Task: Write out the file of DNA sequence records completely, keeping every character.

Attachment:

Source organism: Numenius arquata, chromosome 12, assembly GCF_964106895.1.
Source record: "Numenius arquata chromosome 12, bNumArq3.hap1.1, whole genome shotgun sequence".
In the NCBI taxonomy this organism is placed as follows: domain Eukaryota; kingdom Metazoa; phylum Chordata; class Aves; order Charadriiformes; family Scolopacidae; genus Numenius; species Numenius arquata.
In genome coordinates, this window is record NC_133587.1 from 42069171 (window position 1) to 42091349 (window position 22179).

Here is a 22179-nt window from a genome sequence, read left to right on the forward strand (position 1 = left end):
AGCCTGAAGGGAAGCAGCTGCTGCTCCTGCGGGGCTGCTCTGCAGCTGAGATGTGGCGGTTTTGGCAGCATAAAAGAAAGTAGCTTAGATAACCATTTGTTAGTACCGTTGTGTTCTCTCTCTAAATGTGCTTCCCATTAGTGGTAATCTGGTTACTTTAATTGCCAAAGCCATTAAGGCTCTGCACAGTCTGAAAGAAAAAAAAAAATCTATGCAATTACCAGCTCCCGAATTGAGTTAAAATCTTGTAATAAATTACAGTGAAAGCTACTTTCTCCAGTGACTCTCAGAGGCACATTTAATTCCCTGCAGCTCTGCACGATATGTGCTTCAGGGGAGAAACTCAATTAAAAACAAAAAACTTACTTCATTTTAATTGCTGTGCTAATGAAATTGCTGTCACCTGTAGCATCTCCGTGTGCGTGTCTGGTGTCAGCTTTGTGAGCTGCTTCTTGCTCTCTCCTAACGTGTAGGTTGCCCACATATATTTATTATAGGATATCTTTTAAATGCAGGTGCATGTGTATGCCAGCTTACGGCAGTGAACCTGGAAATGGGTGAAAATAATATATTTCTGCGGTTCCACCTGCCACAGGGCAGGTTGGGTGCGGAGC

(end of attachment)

Source organism: Numenius arquata, chromosome 12, assembly GCF_964106895.1.
Source record: "Numenius arquata chromosome 12, bNumArq3.hap1.1, whole genome shotgun sequence".
In the NCBI taxonomy this organism is placed as follows: domain Eukaryota; kingdom Metazoa; phylum Chordata; class Aves; order Charadriiformes; family Scolopacidae; genus Numenius; species Numenius arquata.
In genome coordinates, this window is record NC_133587.1 from 42069171 (window position 1) to 42091349 (window position 22179).

Here is a 22179-nt window from a genome sequence, read left to right on the forward strand (position 1 = left end):
AGCCTGAAGGGAAGCAGCTGCTGCTCCTGCGGGGCTGCTCTGCAGCTGAGATGTGGCGGTTTTGGCAGCATAAAAGAAAGTAGCTTAGATAACCATTTGTTAGTACCGTTGTGTTCTCTCTCTAAATGTGCTTCCCATTAGTGGTAATCTGGTTACTTTAATTGCCAAAGCCATTAAGGCTCTGCACAGTCTGAAAGAAAAAAAAAAATCTATGCAATTACCAGCTCCCGAATTGAGTTAAAATCTTGTAATAAATTACAGTGAAAGCTACTTTCTCCAGTGACTCTCAGAGGCACATTTAATTCCCTGCAGCTCTGCACGATATGTGCTTCAGGGGAGAAACTCAATTAAAAACAAAAAACTTACTTCATTTTAATTGCTGTGCTAATGAAATTGCTGTCACCTGTAGCATCTCCGTGTGCGTGTCTGGTGTCAGCTTTGTGAGCTGCTTCTTGCTCTCTCCTAACGTGTAGGTTGCCCACATATATTTATTATAGGATATCTTTTAAATGCAGGTGCATGTGTATGCCAGCTTACGGCAGTGAACCTGGAAATGGGTGAAAATAATATATTTCTGCGGTTCCACCTGCCACAGGGCAGGTTGGGTGCGGAGC